Varanda, Fernando. Tradition and Change in the Built Space of Yemen. Ph.D diss., University of Durham, 1994.
Built space in Yemen is observed through the forms taken from the earliest phases of the process of building and dwelling in an agricultural territory to the increasingly complex expressions of settling and developing urban structures, before and after Yemen's Republican Revolution of 1962. The Revolution is seen as a turning point in building methods and attitudes; and the twenty years that followed the consolidation of the Republican regime in 1970 exuberantly illustrate the results of the country's consequent exposure to an industrial culture hitherto unknown.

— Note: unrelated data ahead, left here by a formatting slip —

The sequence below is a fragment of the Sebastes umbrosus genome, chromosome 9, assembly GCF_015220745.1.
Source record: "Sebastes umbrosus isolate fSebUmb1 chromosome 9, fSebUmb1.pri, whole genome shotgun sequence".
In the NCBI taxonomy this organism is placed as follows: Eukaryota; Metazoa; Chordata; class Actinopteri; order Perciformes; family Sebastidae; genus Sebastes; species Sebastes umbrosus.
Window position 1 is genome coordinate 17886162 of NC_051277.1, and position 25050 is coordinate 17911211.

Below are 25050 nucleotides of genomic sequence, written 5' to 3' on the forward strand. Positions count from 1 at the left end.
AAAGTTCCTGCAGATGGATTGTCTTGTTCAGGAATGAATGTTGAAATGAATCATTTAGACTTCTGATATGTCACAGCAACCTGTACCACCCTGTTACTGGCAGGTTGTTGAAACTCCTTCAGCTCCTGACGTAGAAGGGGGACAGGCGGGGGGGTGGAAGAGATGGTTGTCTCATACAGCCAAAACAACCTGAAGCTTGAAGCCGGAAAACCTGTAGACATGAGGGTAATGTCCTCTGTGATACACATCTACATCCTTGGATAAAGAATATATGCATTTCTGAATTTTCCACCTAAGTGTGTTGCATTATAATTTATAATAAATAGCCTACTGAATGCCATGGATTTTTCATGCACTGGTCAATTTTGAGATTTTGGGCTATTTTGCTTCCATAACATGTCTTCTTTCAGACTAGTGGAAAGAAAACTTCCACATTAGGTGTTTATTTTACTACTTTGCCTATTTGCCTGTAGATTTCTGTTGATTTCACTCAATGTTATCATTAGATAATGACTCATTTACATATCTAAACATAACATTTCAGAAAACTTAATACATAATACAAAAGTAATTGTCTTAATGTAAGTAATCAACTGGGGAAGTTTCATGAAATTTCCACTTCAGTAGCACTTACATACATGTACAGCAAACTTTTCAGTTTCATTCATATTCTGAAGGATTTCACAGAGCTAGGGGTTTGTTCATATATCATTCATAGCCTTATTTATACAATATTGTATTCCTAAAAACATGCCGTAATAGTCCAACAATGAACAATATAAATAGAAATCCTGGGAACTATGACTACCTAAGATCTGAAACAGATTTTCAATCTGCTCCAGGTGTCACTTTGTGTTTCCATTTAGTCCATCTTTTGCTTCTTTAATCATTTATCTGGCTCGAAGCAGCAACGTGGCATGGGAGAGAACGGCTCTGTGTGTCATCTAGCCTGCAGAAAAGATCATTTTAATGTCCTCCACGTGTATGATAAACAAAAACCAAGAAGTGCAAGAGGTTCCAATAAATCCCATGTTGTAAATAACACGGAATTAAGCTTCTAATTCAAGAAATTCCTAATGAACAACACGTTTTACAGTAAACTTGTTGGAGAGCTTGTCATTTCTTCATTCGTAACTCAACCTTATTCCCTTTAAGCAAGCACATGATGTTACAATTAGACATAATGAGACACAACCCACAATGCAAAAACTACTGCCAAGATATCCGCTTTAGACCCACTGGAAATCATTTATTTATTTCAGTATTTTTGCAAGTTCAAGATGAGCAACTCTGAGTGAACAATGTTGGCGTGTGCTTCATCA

The manifestations of pre-Revolution times and those taking shape in the subsequent twenty years are approached from parallel points of view. The later period, however, includes not only a study of built form but also the declared intentions for planning growth and conservation within the environment as a whole. Disruption appears as a consequence of cultural change and the mitigation of its effect as a government responsibility.
Consolidated forms of domestic architecture are studied and a basic distribution pattern of regional variations is proposed. New approaches in the process of building may be creating original idioms and radicalizing economic and stylistic differences between the urban and the rural contexts. An attempt is made to identify meaningful trends.